Nearly 100 Indian women politicians faced abuse, including rape and death threats, on social media during elections last year, with researchers yesterday raising concerns over rising online violence against women globally.
A study by Amnesty International India said 95 female politicians received nearly 1 million hateful mentions on Twitter between March and May, one in five of which was sexist or misogynistic. In all, there were 724 women candidates.
Digital rights experts said gender-based online violence was increasing which was intimidating women and deterring them from putting themselves forward for public office.
“People should know what women in politics endure, what they have to put up with and how unequal it becomes for them,” said Shazia Ilmi, a member of India’s ruling Bharatiya Janata Party (BJP), in the report.
It was unclear if online abuse against women politicians was worsening or improving as the research was the first of its kind and scale in India, said an Amnesty spokesperson.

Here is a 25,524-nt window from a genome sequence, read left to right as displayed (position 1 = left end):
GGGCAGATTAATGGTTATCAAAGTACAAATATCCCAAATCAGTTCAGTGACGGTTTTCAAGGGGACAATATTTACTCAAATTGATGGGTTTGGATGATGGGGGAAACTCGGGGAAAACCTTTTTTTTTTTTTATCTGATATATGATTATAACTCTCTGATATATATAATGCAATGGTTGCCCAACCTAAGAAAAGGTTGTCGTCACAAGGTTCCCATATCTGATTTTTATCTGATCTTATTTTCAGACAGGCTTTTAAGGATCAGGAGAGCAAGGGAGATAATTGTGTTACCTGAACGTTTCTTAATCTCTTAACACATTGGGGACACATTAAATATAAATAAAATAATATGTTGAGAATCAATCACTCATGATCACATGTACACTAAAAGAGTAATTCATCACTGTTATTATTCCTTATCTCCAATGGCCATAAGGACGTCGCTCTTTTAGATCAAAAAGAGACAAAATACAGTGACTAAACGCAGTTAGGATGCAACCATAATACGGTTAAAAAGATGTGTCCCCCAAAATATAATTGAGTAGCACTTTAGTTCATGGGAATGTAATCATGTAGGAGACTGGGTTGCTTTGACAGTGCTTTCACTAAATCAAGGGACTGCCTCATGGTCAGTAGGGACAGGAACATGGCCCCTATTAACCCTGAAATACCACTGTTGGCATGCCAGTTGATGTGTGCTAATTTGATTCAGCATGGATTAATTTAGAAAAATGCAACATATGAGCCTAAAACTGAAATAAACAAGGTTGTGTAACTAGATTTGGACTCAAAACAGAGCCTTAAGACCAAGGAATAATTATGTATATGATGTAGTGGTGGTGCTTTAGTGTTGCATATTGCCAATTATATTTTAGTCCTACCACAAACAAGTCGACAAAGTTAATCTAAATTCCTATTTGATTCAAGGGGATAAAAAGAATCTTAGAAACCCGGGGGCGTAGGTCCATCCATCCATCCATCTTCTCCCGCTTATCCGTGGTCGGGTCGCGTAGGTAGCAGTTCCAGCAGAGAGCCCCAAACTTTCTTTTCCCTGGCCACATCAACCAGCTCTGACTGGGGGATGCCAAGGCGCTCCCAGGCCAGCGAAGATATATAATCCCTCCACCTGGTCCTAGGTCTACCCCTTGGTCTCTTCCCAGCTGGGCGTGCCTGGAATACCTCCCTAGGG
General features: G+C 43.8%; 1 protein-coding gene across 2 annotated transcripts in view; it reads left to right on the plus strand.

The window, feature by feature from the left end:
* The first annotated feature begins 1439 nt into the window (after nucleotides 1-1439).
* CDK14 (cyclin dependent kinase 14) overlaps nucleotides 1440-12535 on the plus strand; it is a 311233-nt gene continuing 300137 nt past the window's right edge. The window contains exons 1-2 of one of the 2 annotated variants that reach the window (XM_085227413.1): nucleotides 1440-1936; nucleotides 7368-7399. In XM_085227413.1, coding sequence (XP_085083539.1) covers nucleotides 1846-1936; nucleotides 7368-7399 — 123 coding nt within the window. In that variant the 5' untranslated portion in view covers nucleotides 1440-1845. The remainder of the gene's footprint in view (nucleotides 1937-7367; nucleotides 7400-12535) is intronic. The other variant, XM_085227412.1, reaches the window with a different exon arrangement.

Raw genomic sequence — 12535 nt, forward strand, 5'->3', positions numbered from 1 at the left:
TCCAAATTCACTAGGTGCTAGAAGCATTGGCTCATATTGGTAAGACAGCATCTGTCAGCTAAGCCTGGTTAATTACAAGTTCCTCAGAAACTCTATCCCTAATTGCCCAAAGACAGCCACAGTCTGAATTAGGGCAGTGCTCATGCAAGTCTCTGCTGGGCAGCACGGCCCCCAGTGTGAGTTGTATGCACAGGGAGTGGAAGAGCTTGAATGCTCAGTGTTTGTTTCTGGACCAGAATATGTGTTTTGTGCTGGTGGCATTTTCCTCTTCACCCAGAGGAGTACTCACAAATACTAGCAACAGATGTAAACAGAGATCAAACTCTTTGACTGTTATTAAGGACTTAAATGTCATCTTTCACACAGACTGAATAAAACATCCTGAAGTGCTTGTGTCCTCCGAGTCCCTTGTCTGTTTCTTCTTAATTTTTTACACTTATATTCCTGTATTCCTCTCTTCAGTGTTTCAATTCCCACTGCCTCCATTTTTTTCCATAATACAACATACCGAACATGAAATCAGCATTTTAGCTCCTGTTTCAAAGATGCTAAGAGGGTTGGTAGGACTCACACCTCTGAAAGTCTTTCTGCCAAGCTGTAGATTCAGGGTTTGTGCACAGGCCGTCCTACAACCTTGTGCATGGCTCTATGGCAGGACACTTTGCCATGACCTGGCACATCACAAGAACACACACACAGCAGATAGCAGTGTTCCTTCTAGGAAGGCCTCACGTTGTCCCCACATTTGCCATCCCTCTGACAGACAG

But Adrian Lovett, head of the World Wide Web Foundation, said gender-based online violence was on the rise globally in developed and well as developing countries.
He said this was exacerbating the digital divide between men and women which was getting worse as the number of people going online increased and more men than women logged on.
“Gender based online violence is increasing,” Lovett told the Thomson Reuters Foundation at the World Economic Forum (WEF) Annual Meeting on Davos in the Swiss Alps.
“It is not particular to one country or one region. It is a reality in developing countries and an increasing challenge in North America, Europe and across the world.
“This is affecting political participation by women, especially young women being put off by the online harassment of women in public life.”